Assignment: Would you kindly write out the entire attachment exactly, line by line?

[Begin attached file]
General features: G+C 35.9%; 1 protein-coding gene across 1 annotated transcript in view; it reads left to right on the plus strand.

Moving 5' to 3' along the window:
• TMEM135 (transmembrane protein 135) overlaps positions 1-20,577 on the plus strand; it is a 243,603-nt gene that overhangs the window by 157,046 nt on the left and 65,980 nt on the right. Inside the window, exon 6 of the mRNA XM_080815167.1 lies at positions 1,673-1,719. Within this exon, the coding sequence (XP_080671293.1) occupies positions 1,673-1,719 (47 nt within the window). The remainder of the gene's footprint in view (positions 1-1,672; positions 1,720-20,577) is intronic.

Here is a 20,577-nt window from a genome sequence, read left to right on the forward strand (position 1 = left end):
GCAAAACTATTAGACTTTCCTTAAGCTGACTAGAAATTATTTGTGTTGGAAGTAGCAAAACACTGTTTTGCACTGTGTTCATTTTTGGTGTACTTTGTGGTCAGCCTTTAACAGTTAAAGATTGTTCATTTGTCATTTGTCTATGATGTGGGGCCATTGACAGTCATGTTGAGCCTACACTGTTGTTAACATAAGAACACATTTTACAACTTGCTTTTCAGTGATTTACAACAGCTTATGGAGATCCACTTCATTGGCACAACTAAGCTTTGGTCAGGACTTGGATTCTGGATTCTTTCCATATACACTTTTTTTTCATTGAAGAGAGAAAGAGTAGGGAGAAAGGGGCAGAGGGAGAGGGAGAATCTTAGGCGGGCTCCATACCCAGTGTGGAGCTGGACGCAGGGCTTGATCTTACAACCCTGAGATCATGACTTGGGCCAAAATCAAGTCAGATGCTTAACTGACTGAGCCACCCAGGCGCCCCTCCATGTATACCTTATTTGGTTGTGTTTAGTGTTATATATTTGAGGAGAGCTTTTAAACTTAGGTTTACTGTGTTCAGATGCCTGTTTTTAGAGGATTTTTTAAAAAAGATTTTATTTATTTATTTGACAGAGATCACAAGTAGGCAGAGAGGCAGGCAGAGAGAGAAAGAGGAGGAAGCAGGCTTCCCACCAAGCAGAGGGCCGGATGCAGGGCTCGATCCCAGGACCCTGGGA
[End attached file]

General features: G+C 35.9%; 1 protein-coding gene across 1 annotated transcript in view; it reads left to right on the plus strand.

Moving 5' to 3' along the window:
• TMEM135 (transmembrane protein 135) overlaps positions 1-20,577 on the plus strand; it is a 243,603-nt gene that overhangs the window by 157,046 nt on the left and 65,980 nt on the right. Inside the window, exon 6 of the mRNA XM_080815167.1 lies at positions 1,673-1,719. Within this exon, the coding sequence (XP_080671293.1) occupies positions 1,673-1,719 (47 nt within the window). The remainder of the gene's footprint in view (positions 1-1,672; positions 1,720-20,577) is intronic.

Here is a 20,577-nt window from a genome sequence, read left to right on the forward strand (position 1 = left end):
GCAAAACTATTAGACTTTCCTTAAGCTGACTAGAAATTATTTGTGTTGGAAGTAGCAAAACACTGTTTTGCACTGTGTTCATTTTTGGTGTACTTTGTGGTCAGCCTTTAACAGTTAAAGATTGTTCATTTGTCATTTGTCTATGATGTGGGGCCATTGACAGTCATGTTGAGCCTACACTGTTGTTAACATAAGAACACATTTTACAACTTGCTTTTCAGTGATTTACAACAGCTTATGGAGATCCACTTCATTGGCACAACTAAGCTTTGGTCAGGACTTGGATTCTGGATTCTTTCCATATACACTTTTTTTTCATTGAAGAGAGAAAGAGTAGGGAGAAAGGGGCAGAGGGAGAGGGAGAATCTTAGGCGGGCTCCATACCCAGTGTGGAGCTGGACGCAGGGCTTGATCTTACAACCCTGAGATCATGACTTGGGCCAAAATCAAGTCAGATGCTTAACTGACTGAGCCACCCAGGCGCCCCTCCATGTATACCTTATTTGGTTGTGTTTAGTGTTATATATTTGAGGAGAGCTTTTAAACTTAGGTTTACTGTGTTCAGATGCCTGTTTTTAGAGGATTTTTTAAAAAAGATTTTATTTATTTATTTGACAGAGATCACAAGTAGGCAGAGAGGCAGGCAGAGAGAGAAAGAGGAGGAAGCAGGCTTCCCACCAAGCAGAGGGCCGGATGCAGGGCTCGATCCCAGGACCCTGGGA